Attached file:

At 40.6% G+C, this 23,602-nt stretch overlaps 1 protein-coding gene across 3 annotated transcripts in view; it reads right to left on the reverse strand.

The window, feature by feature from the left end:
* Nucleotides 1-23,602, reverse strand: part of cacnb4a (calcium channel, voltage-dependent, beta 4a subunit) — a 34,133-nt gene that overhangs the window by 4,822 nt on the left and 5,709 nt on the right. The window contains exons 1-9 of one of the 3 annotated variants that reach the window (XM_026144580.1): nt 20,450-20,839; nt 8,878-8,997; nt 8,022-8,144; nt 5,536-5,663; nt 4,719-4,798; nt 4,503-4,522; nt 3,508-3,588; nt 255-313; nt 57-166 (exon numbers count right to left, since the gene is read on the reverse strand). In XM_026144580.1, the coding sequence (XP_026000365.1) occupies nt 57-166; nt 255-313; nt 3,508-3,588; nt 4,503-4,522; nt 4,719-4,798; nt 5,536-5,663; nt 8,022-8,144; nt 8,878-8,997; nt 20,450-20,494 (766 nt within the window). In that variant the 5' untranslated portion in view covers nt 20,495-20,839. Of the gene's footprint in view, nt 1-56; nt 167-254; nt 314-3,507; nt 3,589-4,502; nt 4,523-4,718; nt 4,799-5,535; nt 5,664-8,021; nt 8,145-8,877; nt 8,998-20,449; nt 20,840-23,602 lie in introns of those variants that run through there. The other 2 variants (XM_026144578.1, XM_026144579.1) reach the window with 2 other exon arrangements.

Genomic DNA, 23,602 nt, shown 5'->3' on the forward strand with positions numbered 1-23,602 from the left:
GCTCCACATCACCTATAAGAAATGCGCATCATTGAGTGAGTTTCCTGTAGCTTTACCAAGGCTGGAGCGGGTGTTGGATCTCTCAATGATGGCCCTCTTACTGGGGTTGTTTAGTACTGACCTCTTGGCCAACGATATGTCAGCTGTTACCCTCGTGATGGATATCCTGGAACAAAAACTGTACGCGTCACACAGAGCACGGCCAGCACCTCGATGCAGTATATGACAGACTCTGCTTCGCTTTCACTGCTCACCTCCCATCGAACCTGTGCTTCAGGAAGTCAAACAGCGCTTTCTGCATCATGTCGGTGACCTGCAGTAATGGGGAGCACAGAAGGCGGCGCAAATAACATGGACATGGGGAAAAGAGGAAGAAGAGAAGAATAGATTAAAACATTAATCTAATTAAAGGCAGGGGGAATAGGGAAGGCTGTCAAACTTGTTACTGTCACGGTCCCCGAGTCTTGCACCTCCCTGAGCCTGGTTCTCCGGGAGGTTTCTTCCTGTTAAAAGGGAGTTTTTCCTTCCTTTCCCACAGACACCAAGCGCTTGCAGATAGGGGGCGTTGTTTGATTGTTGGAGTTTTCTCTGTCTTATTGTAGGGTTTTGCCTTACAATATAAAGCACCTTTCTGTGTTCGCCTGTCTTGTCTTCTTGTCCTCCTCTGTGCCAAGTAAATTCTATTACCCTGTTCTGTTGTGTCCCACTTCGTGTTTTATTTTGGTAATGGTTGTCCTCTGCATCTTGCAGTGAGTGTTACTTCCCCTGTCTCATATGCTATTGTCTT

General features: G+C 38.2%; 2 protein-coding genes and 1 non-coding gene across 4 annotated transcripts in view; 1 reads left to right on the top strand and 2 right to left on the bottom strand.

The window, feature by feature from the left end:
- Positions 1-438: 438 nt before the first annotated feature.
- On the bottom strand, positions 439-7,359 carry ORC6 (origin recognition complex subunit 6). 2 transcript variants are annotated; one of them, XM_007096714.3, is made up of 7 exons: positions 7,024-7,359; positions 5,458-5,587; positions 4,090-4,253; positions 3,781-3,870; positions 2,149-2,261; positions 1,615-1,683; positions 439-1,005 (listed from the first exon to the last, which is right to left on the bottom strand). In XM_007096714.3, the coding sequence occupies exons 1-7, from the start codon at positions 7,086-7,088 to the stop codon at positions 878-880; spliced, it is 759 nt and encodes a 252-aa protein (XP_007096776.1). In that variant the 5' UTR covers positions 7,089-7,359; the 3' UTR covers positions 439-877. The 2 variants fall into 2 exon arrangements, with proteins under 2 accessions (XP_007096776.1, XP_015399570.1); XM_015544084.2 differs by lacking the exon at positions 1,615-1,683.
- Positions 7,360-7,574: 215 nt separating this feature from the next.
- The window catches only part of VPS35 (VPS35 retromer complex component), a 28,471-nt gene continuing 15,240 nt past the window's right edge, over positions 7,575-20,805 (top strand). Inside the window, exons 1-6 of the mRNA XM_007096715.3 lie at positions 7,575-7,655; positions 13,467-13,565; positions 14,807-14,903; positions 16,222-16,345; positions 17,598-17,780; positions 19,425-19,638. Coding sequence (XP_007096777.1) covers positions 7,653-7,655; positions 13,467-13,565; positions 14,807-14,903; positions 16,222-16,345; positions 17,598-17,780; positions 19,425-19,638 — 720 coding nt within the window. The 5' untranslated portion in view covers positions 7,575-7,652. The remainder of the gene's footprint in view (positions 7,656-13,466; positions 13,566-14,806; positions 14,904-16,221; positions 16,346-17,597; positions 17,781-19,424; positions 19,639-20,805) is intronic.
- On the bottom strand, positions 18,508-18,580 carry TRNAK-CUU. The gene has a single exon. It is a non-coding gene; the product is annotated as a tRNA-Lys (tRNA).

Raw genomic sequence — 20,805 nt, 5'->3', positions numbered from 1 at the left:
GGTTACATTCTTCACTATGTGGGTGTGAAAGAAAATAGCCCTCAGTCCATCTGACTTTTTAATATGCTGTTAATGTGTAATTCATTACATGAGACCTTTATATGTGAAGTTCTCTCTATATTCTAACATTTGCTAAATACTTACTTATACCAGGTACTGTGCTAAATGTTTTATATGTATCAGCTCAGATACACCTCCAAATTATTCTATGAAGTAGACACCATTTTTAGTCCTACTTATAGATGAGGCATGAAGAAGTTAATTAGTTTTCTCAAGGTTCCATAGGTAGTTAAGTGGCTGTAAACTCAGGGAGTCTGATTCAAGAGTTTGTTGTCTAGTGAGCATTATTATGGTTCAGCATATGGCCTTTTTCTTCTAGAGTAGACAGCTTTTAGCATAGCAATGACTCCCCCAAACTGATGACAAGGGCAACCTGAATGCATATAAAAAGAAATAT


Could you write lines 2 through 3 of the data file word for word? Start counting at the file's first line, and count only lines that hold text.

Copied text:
The window, feature by feature from the left end:
* Nucleotides 1-23,602, reverse strand: part of cacnb4a (calcium channel, voltage-dependent, beta 4a subunit) — a 34,133-nt gene that overhangs the window by 4,822 nt on the left and 5,709 nt on the right. The window contains exons 1-9 of one of the 3 annotated variants that reach the window (XM_026144580.1): nt 20,450-20,839; nt 8,878-8,997; nt 8,022-8,144; nt 5,536-5,663; nt 4,719-4,798; nt 4,503-4,522; nt 3,508-3,588; nt 255-313; nt 57-166 (exon numbers count right to left, since the gene is read on the reverse strand). In XM_026144580.1, the coding sequence (XP_026000365.1) occupies nt 57-166; nt 255-313; nt 3,508-3,588; nt 4,503-4,522; nt 4,719-4,798; nt 5,536-5,663; nt 8,022-8,144; nt 8,878-8,997; nt 20,450-20,494 (766 nt within the window). In that variant the 5' untranslated portion in view covers nt 20,495-20,839. Of the gene's footprint in view, nt 1-56; nt 167-254; nt 314-3,507; nt 3,589-4,502; nt 4,523-4,718; nt 4,799-5,535; nt 5,664-8,021; nt 8,145-8,877; nt 8,998-20,449; nt 20,840-23,602 lie in introns of those variants that run through there. The other 2 variants (XM_026144578.1, XM_026144579.1) reach the window with 2 other exon arrangements.